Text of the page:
Theology and science are dueling entities of thought in the modern age, and have become a hot-button issue even in the realm of global politics. These philosophies have existed not only within conflicts of ethics, but even more so as a conflict of existential thought. The question of humanity’s origin has long been within the forefront of our conscious minds, and fuels our curiosity and zest for the furthering of knowledge. The truth is, the more we learn about ourselves, the more we wish to know, and our existence therefor becomes a never-ending quest for answers. In our search for these answers though, we turn to either one of these philosophies – science or theology – as a basis for answering these most basic yet unnerving questions.
In Prometheus, Ridley Scott brings about this very dichotomy to create a visual exercise in mankind’s pursuit of ultimate truths. The creation of man, and the reason for his creation, transforms into an exploration through space to discover the realities of these questions. Elizabeth Shaw (played by the wonderful Noomi Rapace) and her partner scientist are at the forefront of this exploration, believing truths to lie deep within the outer reaches of the stars. Although conversely, Shaw holds onto her faith in religion as a guiding beacon of morality, all the while her belief in science grounds her to alternate, more physical possibilities. She represents the whole of humanity and embodies the spirit of moral fortitude and religious conviction, in comparison to the furthest push of the scientific agenda that is embodied by David.
David (portrayed by Michael Fassbender) is the antithesis of theology, the most radical of measures that humankind could take, and at one point has taken, to reach an ultimate goal of scientific knowledge and understanding. This of course comes at the expense of humanity, as David acts as the tipping point for the downward spiral that leads to the crew’s realization of truth, and by extension, terror. His lack of the human factor, that necessity of emotion that makes us such unique beings, is what blinds him to any form of remorse or hubris, and this leads to the potentiality of ultimate truths at the expense of humanity’s very existence.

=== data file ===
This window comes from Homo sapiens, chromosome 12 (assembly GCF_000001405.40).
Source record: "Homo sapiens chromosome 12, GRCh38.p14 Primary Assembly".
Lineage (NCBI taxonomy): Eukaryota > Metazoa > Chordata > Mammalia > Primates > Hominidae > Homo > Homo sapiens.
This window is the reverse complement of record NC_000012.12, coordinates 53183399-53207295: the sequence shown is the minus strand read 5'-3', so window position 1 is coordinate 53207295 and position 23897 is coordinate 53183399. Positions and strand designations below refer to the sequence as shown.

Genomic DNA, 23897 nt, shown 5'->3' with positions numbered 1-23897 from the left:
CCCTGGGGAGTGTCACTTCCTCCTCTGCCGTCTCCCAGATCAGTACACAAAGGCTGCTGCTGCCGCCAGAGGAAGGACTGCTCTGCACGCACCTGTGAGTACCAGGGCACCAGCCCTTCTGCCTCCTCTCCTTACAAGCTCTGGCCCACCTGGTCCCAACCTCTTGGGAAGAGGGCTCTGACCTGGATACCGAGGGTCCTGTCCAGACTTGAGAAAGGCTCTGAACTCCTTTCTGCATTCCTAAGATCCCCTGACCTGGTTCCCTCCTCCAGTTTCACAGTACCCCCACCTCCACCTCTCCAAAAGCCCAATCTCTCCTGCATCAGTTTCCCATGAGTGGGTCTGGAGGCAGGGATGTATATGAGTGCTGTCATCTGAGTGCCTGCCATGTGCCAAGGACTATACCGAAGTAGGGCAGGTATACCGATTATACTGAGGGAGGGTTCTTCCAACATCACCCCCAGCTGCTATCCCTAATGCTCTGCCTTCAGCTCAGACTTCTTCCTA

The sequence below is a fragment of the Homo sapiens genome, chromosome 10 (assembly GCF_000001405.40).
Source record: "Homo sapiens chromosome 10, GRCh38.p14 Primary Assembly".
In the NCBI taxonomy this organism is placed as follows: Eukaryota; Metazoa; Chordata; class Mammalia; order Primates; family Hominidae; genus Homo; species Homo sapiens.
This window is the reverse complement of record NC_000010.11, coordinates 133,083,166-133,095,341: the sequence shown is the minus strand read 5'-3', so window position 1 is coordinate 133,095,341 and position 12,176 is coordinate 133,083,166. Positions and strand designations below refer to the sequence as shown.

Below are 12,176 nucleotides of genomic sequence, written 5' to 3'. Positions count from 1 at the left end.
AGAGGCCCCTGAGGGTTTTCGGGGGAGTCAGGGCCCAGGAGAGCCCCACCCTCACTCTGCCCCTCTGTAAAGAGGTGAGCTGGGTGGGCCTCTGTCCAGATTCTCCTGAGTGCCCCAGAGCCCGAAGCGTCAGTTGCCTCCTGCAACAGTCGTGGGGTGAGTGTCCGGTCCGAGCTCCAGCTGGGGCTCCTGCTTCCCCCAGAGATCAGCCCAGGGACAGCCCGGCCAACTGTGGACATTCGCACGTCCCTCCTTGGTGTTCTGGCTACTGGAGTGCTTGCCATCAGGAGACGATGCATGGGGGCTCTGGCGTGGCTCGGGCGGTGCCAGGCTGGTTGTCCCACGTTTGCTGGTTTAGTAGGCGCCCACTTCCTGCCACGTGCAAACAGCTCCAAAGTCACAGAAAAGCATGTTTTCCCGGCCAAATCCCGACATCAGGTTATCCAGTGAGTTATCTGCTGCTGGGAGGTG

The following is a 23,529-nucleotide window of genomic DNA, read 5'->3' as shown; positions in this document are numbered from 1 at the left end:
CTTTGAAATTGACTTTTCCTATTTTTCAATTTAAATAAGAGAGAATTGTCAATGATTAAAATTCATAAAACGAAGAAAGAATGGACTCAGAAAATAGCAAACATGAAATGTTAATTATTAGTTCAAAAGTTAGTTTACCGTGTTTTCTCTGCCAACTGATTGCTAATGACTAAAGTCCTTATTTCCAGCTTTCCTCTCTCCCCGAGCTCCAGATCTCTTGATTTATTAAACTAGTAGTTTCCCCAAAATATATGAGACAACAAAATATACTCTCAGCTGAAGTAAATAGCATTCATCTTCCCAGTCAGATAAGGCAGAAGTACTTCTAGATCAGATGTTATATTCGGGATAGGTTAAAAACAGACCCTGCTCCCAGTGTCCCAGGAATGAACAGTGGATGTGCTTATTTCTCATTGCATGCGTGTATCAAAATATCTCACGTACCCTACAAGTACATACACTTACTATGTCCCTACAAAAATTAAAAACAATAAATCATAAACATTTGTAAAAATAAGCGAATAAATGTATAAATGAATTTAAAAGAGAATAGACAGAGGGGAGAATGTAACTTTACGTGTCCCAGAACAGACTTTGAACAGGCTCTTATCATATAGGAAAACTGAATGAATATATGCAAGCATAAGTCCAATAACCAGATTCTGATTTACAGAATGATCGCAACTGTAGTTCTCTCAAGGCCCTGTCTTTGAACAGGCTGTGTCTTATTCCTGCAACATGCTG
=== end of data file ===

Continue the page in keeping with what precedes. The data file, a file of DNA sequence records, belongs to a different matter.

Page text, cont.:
Shaw and David are essentially two sides of the same coin, as they both strive for the same form of knowledge. Yet unlike David, Shaw has the ability to comprehend the limits of human benefit within the situation, and takes a rather diverging approach to the methodology of reaching their goal. There is a loss for each side though, and through the losses there is an overarching expression of weakness to our various philosophies and methodologies for attaining answers. The truths that arise are not that of our ultimate existence but rather of what our search for these ultimate answers, through either method, will lead us to.
Scott has portrayed a magnificent train of thought pertaining to the beliefs of mankind, but his execution of such ideas come in a manner that are somewhat less than deserving of the ideas themselves. His scope is grand, and the world of existence for this adventure is vast, but there is a middling sense of inconsistency mired by both the spectacle itself and the eventual unfolding of events. Sometimes a dream is too big to conceptualize within the confines of filmic space. The finding of truth to the age-old question of the origins and reasoning for existence are certainly a dream of this magnitude, inhibited by its own complexity and philosophical duality.
8 out of 10